The outlook for the US dollar was boosted last Friday when official figures confirmed US inflation had risen to a new multi-decade high last month, which is likely to keep the Federal Reserve (Fed) on course to accelerate its monetary policy normalization. The price of the USD/JPY currency pair moved towards the level of 113.80 after the data and settled around the level of 113.46 as of this writing. The US dollar's exchange rates fluctuated briefly before the weekend as figures from the Bureau of Labor Statistics revealed that a 0.8% US inflation increase in November lifted the annual pace of price growth in the US to 6.8% last month.
Meanwhile, inflation rose from 4.6% to 4.9% for November, the highest level since the year ending June 1991, even after excluding changes in volatile food and energy prices from the figures after a 0.5% increase in November in core inflation. Gasoline, housing, food, used cars and trucks and new vehicles were among the biggest contributors to the price increases in November, all goods whose supplies were recently disrupted by efforts to contain the Corona virus, which has led to prices rising sharply over the past year.
Catherine Judge, CIBC Capital Markets economist, says: “With inflation at a high pace, the Fed is expected to accelerate its quantitative easing schedule at the December meeting, to end in early spring, and to allow for a rate hike in the second quarter of 2022, when the winter wave of Covid is late for us.”
Inflation has risen sharply around the world this year due to shortages of goods and labor as well as other factors, although price increases have been stronger in the United States where publicly funded financial support for households was much greater than elsewhere at the height of the pandemic. November was the second consecutive month that the headline CPI rose more than six percent, well above the Fed's average inflation target of 2 percent and likely to keep the bank on track to accelerate the normalization of its monetary policy settings.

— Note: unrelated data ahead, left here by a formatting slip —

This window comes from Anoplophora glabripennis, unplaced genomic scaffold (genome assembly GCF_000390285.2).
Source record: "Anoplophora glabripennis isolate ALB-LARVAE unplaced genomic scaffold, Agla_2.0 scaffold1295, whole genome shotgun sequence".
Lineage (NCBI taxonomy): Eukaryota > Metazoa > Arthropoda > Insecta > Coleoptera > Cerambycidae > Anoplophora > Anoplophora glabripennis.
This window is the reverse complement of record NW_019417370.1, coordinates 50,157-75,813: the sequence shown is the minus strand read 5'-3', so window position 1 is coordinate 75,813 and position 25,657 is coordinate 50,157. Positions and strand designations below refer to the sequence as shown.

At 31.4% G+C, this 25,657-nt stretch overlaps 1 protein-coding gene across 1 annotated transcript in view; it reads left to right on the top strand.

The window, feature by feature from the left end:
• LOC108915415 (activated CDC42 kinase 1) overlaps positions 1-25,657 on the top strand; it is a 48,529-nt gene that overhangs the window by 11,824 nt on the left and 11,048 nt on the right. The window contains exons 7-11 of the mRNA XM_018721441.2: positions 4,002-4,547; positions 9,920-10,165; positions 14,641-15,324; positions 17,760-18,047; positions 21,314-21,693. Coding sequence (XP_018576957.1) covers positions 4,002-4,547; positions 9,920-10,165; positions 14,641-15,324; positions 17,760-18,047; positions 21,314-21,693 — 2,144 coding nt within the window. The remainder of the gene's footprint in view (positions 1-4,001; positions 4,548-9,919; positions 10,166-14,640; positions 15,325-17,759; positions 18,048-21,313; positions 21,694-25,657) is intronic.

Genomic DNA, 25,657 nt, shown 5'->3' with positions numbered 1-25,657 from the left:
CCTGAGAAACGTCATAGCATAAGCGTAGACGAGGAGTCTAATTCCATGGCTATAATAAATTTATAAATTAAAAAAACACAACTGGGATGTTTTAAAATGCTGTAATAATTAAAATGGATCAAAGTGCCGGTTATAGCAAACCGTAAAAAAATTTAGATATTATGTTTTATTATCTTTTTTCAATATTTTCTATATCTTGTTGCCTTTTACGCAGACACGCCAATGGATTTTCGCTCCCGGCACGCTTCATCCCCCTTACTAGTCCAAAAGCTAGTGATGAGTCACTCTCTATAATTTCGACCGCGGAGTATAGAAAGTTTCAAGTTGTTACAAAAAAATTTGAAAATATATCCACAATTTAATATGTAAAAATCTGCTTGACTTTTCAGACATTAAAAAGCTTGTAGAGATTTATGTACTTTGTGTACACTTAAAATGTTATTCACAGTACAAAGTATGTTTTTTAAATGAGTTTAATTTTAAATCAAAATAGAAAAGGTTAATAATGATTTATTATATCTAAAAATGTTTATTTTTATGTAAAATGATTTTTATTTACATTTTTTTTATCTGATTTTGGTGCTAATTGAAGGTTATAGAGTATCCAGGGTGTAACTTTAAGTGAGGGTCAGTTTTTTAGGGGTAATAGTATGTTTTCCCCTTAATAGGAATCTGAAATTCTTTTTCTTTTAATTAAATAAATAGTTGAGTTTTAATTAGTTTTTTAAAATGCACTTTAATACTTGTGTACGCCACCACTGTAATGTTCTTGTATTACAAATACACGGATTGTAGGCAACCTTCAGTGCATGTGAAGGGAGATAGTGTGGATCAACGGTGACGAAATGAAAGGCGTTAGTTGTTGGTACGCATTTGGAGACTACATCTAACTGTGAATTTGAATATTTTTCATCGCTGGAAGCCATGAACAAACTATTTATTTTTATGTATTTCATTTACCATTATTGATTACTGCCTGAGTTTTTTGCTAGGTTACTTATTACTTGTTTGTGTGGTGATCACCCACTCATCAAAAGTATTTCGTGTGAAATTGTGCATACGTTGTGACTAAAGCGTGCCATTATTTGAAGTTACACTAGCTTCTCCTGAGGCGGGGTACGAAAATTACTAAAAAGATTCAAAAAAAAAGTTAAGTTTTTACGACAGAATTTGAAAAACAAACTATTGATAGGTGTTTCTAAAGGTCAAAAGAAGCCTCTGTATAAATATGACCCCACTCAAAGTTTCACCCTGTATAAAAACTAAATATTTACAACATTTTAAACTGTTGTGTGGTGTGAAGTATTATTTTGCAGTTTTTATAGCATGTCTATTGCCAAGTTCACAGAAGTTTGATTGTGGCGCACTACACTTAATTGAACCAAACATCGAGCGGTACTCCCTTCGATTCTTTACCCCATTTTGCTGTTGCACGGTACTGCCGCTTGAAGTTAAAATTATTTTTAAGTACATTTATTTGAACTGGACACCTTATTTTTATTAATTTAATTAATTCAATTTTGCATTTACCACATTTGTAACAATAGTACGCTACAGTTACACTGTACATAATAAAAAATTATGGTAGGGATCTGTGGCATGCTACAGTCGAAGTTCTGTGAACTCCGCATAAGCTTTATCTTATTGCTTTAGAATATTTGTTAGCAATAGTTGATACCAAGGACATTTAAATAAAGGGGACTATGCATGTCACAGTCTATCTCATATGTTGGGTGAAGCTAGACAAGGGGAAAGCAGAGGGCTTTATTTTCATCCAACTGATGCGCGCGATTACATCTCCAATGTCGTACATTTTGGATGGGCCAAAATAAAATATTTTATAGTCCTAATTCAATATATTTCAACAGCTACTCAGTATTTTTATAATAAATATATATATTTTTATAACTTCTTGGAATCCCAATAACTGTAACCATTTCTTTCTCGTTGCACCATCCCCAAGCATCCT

The strength and persistence of recent increases in inflation have led Fed policy makers to rethink earlier expectations that price pressures would quickly dissipate on their own, and they almost cut the bargain for a decision this week to speed up the process of winding down the bank's bond-buying program.
Ten of the twelve FOMC voting members have publicly indicated over the past month that they might support a decision to scale back the Fed's monthly bond purchases at a faster pace than agreed in November. Many economists now expect the Fed to end its bond purchases in March instead of June 2022, which would provide room for the bank to start raising its key rate as soon as possible in the second quarter of next year if inflation pressures remain high enough in the interim.
How the USD/JPY will close out this year will depend on what will be issued by the US Federal Reserve this week. So far, the currency pair is in a neutral position with a bearish bias, and stability below the 113.00 support will increase the bears' control to move further downwards. According to the performance on the daily chart, the next bearish targets will be 112.50, 111.75 and 110.60.
On the upside, and according to the performance over the same time period, the 114.20 resistance will be important for the bulls to launch further and change the current situation. In addition to the raising of interest rates, it is necessary to take into account the extent of risk appetite.